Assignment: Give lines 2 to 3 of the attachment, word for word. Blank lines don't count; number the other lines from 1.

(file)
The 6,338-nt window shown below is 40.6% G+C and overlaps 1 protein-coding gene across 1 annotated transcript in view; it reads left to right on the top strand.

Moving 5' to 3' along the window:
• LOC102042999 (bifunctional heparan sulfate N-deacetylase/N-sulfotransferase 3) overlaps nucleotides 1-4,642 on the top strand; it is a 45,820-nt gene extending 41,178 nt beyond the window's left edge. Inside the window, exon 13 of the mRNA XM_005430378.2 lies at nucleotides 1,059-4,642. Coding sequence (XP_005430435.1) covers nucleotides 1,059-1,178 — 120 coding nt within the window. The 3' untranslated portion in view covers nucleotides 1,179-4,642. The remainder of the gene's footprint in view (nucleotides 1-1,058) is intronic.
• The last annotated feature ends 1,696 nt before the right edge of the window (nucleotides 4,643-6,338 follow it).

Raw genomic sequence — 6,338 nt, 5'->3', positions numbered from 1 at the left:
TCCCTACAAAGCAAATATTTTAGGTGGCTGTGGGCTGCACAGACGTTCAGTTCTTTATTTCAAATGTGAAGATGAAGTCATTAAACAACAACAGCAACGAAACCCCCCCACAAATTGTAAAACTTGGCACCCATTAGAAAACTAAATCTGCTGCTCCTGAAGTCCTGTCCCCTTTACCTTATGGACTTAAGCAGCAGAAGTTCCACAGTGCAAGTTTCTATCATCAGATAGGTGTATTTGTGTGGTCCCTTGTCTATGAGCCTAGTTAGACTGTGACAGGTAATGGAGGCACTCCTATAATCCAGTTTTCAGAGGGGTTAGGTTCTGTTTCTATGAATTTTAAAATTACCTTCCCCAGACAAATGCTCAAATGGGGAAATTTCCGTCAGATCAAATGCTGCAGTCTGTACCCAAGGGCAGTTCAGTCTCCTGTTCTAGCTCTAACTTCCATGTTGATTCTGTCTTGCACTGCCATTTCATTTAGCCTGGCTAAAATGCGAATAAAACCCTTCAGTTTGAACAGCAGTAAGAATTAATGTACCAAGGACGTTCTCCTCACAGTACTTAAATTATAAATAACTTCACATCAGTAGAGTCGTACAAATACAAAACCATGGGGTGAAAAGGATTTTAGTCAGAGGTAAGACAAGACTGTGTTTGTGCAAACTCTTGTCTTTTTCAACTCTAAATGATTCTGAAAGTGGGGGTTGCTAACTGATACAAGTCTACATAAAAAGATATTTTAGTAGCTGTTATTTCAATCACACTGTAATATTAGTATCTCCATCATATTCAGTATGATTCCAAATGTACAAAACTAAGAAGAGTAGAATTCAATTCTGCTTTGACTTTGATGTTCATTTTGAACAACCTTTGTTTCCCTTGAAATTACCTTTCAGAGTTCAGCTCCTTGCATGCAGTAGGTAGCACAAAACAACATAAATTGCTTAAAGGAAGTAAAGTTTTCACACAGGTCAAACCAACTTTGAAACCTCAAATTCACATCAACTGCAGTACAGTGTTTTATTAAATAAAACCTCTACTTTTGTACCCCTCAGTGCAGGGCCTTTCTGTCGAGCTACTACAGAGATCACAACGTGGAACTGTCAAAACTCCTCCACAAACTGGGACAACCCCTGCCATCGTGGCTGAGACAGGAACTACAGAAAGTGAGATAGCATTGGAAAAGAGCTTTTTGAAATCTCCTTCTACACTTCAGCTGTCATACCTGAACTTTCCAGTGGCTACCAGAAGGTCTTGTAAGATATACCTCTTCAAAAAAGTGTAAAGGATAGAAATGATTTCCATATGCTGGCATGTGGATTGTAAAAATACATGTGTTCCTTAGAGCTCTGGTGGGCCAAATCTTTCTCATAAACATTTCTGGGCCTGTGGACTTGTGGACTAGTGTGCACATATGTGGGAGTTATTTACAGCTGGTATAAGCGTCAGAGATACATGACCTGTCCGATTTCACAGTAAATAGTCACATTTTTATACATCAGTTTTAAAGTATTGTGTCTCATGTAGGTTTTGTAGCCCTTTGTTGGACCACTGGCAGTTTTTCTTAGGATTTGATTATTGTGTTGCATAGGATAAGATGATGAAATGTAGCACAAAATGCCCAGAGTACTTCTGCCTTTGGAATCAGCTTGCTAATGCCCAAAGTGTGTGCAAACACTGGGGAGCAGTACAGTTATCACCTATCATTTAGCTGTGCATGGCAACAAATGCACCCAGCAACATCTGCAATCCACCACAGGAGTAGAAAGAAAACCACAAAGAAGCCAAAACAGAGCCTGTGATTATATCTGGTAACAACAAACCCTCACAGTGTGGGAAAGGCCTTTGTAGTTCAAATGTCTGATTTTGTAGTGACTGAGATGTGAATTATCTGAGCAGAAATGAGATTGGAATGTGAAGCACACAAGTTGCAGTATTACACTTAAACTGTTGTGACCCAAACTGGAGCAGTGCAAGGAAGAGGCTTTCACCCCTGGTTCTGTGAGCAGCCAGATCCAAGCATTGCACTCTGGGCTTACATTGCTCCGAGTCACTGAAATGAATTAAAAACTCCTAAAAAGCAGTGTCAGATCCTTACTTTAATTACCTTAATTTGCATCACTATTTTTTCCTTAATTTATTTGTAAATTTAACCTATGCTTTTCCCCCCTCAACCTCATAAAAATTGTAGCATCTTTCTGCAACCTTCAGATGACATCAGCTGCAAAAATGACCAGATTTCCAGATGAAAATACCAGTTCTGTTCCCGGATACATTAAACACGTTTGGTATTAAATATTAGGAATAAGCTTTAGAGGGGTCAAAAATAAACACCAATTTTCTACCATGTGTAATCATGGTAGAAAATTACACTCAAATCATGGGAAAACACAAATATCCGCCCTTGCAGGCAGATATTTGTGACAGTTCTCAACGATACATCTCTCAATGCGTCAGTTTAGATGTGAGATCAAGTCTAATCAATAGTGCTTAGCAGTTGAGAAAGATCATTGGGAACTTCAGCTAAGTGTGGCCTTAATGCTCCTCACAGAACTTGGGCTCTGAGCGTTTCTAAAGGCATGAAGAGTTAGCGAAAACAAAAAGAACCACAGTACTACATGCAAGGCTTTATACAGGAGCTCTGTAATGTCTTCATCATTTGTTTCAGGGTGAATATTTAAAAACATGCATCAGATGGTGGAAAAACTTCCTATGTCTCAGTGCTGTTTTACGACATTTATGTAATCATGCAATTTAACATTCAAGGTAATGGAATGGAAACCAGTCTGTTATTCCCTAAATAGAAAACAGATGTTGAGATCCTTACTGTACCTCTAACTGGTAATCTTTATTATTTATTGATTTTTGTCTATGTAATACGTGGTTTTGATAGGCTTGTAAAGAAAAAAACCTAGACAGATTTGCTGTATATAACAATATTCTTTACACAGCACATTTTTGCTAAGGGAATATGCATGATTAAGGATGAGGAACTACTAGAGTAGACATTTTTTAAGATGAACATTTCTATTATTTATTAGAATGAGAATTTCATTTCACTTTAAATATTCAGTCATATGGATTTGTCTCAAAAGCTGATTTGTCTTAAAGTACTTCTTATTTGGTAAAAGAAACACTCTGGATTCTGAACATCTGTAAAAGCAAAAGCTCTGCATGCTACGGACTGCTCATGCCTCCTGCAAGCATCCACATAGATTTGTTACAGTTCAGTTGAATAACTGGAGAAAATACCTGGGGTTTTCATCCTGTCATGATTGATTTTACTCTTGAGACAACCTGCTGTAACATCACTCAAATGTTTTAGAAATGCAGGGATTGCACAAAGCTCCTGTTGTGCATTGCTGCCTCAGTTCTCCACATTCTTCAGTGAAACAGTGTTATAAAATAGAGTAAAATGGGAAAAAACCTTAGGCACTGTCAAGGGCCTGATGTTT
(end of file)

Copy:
Moving 5' to 3' along the window:
• LOC102042999 (bifunctional heparan sulfate N-deacetylase/N-sulfotransferase 3) overlaps nucleotides 1-4,642 on the top strand; it is a 45,820-nt gene extending 41,178 nt beyond the window's left edge. Inside the window, exon 13 of the mRNA XM_005430378.2 lies at nucleotides 1,059-4,642. Coding sequence (XP_005430435.1) covers nucleotides 1,059-1,178 — 120 coding nt within the window. The 3' untranslated portion in view covers nucleotides 1,179-4,642. The remainder of the gene's footprint in view (nucleotides 1-1,058) is intronic.